Health officials expect more cases of omicron variant


Dr. Donna Hansel, chair of the Department of Pathology and Laboratory Medicine at OHSU, believes more positive cases are on the horizon.

PORTLAND, Oregon – The omicron variant of COVID-19 is now in Oregon, but public health officials have said those vaccinated, especially those who received booster shots, did not have to s ‘worry.

“We shared that it was a question of when, not if, the omicron variant of COVID-19 would be detected in Oregon,” said state epidemiologist Dr. Dean Sidelinger. “We recognize that this is frightening news for a lot of people.”

Sidelinger said the first three cases were in Multnomah and Washington counties. The individuals are between 20 and 30 years old. Two had recently traveled abroad. All three are fully vaccinated.

“Once I saw that there were confirmed cases in California and Washington, I thought it was only a matter of time,” Dr. Jennifer Vines said.

Vines, public health official for the tri-county region, said she was not too surprised that the omicron variant appeared in people who were fully vaccinated. She said the vaccine does not prevent the virus from entering the nose or throat.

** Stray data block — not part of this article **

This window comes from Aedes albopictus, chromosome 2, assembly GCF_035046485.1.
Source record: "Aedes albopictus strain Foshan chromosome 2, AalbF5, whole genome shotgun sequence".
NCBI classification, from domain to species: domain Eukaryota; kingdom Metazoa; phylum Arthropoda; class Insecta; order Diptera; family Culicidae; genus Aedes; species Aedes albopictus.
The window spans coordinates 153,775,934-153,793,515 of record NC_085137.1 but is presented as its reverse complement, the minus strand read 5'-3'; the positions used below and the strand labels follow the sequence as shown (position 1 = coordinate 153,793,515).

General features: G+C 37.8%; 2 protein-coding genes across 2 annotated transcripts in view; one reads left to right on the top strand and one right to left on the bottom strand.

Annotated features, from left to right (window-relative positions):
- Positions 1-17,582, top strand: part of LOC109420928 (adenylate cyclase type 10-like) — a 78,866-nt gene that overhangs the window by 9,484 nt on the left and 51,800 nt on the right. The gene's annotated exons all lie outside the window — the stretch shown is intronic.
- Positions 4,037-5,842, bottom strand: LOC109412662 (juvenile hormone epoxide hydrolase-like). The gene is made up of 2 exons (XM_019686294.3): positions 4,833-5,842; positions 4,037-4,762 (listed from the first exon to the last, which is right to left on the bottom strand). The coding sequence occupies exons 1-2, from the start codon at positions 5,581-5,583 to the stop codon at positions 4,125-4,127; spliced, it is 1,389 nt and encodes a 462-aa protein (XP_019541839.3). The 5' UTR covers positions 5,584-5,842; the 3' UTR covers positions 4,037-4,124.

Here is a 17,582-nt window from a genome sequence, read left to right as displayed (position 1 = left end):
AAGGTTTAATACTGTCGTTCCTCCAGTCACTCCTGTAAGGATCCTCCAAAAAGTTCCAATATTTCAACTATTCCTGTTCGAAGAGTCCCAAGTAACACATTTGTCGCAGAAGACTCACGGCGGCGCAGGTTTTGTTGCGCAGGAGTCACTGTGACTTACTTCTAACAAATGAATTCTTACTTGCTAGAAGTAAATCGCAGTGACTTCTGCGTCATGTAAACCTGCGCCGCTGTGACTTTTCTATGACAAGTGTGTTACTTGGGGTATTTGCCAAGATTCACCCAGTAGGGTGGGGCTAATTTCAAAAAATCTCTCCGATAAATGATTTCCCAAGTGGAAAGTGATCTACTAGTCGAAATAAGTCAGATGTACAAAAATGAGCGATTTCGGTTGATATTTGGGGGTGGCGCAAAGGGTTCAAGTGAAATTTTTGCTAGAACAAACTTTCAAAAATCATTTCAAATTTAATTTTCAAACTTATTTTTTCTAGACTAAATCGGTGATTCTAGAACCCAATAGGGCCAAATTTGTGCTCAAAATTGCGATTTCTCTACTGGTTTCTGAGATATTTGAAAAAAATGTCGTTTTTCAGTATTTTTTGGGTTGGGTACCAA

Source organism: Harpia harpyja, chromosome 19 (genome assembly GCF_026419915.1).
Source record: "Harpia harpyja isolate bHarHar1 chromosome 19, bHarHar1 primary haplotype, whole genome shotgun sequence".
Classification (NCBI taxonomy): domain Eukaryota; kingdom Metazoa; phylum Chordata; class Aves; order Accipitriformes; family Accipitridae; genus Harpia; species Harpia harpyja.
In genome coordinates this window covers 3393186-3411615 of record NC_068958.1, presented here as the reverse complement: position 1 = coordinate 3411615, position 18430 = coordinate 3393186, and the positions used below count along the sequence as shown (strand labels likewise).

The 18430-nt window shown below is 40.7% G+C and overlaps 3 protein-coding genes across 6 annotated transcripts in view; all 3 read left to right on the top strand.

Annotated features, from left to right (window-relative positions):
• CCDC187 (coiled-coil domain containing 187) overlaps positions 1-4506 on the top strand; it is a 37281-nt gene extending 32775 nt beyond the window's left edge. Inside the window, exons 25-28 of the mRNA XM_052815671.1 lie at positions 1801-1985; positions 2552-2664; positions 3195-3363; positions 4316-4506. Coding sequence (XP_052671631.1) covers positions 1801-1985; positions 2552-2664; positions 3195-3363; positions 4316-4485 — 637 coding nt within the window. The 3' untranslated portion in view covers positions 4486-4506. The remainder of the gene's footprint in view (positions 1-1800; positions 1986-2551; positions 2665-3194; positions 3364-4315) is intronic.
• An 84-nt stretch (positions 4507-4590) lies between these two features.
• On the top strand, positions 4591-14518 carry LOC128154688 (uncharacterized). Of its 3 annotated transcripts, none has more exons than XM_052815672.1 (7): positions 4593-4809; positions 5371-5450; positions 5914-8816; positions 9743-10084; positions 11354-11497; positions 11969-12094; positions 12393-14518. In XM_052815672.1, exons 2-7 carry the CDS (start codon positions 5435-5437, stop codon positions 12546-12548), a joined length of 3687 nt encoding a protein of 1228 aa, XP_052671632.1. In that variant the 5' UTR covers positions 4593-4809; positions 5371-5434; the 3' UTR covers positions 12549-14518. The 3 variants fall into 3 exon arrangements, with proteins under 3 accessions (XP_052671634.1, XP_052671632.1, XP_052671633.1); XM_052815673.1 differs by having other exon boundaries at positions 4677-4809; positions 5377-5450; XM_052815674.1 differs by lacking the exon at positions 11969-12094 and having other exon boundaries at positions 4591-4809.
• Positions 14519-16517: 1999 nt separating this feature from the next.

“Vaccines do what we hope they will – prevent serious disease,” said Dr. Vines. “If seriously ill, hospitalizations, death from infection.”

RELATED: LIST: Where Have Omicron Cases Been Confirmed In The United States?

The first three cases of Oregon omicron were detected by genomic sequencing at OHSU. Dr. Donna Hansel, chair of the Department of Pathology and Laboratory Medicine at OHSU, believes more positive cases are on the horizon.

“I think we expect to see a lot more of it,” said Dr Hansel. “It appears the virus doubling time is two to three days, so we expect this to be an exponential increase in the number of positive cases we have.”

Experts say the new variant makes vaccination and recall, wearing masks and social distancing all the more important. In addition, people traveling abroad are encouraged to get tested three to five days after returning home.

“All of these measures help us protect ourselves as the individuals, families and loved ones we come home to, as well as our community at large,” said Sidelinger.

RELATED: What Happened to Contact Tracing? Here’s a look at what Oregon and Washington are doing right now.

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